With the global coronavirus pandemic devastating the lives of humans, some have begun to wonder about whether the deadly virus also poses a threat to our animal friends. Sadly, the answer is yes, it certainly does.
Granted, that wasn’t always the story.
The notoriously unreliable, Communist-China-loving World Health Organization initially claimed there’s “no evidence that companion animals/pets such as dogs or cats can be infected with the new coronavirus.”
But that guidance quickly fell by the wayside as reports began to emerge of dogs AND cats being afflicted by the coronavirus.
“The first known dog to test positive for the coronavirus has died in Hong Kong after apparently recovering from the disease, according to a local report,” the New York Post reported on March 17.
“The pooch, a 17-year-old Pomeranian, passed away Monday after being returned home to its owner following a government quarantine and a negative test for the virus.”
Two weeks later, a cat has now tested positive for coronavirus as well.
“A cat in Belgium has tested positive for the coronavirus after catching the potentially deadly bug from an infected owner,” the Post confirmed Friday.
“The sick pet in Liège tested positive after showing classic symptoms of COVID-19 — including difficulty breathing — a week after its owner first fell sick, health officials told a press conference.”
That’s the bad news.
The good news is that pets ALLEGEDLY can’t pass the virus to humans, though apparently humans can pass the virus to them.
“We do not have evidence that companion animals, including pets, can spread COVID-19,” the Centers for Disease Control and Prevention state.
“We do not have evidence to suggest that imported animals or animal products imported pose a risk for spreading the 2019 novel coronavirus in the United States.”
The key words here are “do not have evidence,” meaning this claim is still just a theory, so your best bet is to be careful and quarantine your pet if it contracts the virus.
— Miller the Dog (@millerdog4) March 23, 2020
“The only time you should consider quarantining your pet is if it lives in a household where someone has tested positive for the coronavirus, according to Hong Kong’s Agriculture, Fisheries and Conservation Department,” Bustle notes.
This of course would require a rather unsavory change in routine …
“Urban dog owners under quarantine conditions will have to make adjustments to their dog’s routine, including daily walks and doing their business,” the outlet continued.
“Ettel Edshteyn, a certified trainer at Karen Pryor Academy and owner of Poodles to Pit Bulls Clicker Training in New York City, told the New York Times to prep your dog to do their business indoors how ‘you would normally for a walk’ by grabbing their leash, bags, and treats. You can invest in training pads, but newspapers or fake grass also work for designating a potty area in your home.”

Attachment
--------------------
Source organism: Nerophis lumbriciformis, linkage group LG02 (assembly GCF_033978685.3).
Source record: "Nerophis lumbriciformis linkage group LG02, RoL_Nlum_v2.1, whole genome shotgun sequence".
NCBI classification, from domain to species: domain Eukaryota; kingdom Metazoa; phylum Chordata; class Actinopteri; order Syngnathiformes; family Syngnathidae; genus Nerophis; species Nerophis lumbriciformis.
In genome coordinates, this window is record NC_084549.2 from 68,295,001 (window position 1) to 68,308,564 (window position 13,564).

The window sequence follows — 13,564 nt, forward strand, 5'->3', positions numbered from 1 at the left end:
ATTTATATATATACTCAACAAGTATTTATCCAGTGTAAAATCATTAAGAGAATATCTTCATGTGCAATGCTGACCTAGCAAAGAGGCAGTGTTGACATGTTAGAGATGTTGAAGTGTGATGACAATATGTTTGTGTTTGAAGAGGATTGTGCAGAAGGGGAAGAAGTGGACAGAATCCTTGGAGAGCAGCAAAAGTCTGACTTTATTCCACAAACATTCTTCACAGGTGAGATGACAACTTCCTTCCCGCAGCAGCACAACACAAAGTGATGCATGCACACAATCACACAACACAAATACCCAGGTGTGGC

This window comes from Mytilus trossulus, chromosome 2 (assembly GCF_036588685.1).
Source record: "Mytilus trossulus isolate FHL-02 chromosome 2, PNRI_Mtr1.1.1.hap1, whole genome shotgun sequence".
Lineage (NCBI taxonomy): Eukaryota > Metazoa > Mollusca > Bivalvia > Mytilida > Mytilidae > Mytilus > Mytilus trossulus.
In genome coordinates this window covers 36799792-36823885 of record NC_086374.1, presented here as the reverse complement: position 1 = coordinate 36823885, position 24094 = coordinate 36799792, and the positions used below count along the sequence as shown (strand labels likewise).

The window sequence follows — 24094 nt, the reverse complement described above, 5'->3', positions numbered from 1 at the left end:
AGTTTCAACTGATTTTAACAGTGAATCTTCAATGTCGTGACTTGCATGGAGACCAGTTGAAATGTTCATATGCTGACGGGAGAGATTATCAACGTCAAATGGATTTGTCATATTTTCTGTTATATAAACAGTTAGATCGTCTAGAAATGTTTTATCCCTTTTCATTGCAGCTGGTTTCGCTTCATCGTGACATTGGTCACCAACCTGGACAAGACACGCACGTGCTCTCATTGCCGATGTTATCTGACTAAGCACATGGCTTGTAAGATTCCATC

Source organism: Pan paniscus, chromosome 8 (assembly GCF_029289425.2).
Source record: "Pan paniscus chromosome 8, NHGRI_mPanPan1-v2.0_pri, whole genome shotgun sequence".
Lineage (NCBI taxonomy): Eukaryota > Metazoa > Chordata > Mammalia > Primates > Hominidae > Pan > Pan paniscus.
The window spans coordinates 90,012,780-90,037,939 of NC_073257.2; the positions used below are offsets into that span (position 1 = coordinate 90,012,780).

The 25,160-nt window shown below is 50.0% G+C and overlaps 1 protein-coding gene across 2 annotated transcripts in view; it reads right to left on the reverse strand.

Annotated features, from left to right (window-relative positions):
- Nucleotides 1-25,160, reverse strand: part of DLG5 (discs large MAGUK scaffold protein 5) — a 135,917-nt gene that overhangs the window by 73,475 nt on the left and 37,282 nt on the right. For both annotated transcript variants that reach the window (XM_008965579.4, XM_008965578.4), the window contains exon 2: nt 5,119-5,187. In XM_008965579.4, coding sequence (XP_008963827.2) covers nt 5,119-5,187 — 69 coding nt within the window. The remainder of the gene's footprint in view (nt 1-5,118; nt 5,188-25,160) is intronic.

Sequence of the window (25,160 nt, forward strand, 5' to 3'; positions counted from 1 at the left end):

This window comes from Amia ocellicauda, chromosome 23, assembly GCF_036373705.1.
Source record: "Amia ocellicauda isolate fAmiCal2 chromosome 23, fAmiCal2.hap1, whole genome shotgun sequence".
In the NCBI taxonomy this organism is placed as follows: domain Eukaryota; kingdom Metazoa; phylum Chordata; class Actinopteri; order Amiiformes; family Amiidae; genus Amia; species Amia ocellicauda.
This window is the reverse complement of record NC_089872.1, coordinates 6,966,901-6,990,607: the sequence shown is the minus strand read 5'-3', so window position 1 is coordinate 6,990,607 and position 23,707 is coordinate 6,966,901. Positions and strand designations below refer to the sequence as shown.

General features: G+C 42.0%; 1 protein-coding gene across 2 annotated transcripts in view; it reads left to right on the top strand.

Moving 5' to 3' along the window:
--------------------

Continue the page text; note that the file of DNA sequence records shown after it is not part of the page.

Also, keep supplies in mind.
“If you get sick and are quarantined, you should make sure you have extra pet food on hand,” Dr. Shelley Rankin, Ph.D., a microbiologist at the University of Pennsylvania School of Veterinary Medicine has recommended.
“And you should make your neighbors aware of any feeding, walking, or medications that your pets need in case you can’t make it back home.”
The bad news is that unlike a human vaccine for the coronavirus, which is currently being produced as fast as possible, an animal version is apt to take much longer to develop.
“That’s [not] everybody’s top priority right now,” Rankin recently told Science Magazine. “It should be discussed, however, if we start seeing more cases like the Hong Kong Pomeranian.”
Dovetailing back to the good news, in case you have a hankering for some companionship during the ongoing coronavirus lockdowns and shutdowns, now would be a very opportune time to invest in a pet. ESPECIALLY if you enjoy drinking beer.
Everyone could use a companion for the couch right now. So if you foster (or adopt) a dog from Midwest Animal Rescue, we’ll give you 3 months’ worth of Busch to enjoy by their side. Go to https://t.co/S58CM3Z6OM to learn more.
— Busch Beer (@BuschBeer) March 25, 2020
“Busch is hoping to further incentivize potential pet owners to welcome a new pup into their homes during the coronavirus pandemic,” People magazine has confirmed.
“From now until April 22, the beer brand will give a free three-month supply of drinks to those who adopt or foster a dog through Midwest Animal Rescue & Services (MARS).”
“During these uncertain and lonelier times, people need an escape: cue the cute puppy memes and photos,” a spokesperson for the brewer said.
“But as much as we need those cute puppy pics to help get us through social distancing, it’s actually them who need us. Social distancing is better with a furry friend by your side and a cold beer in your hand.”
Who could possibly disagree with that logic!?
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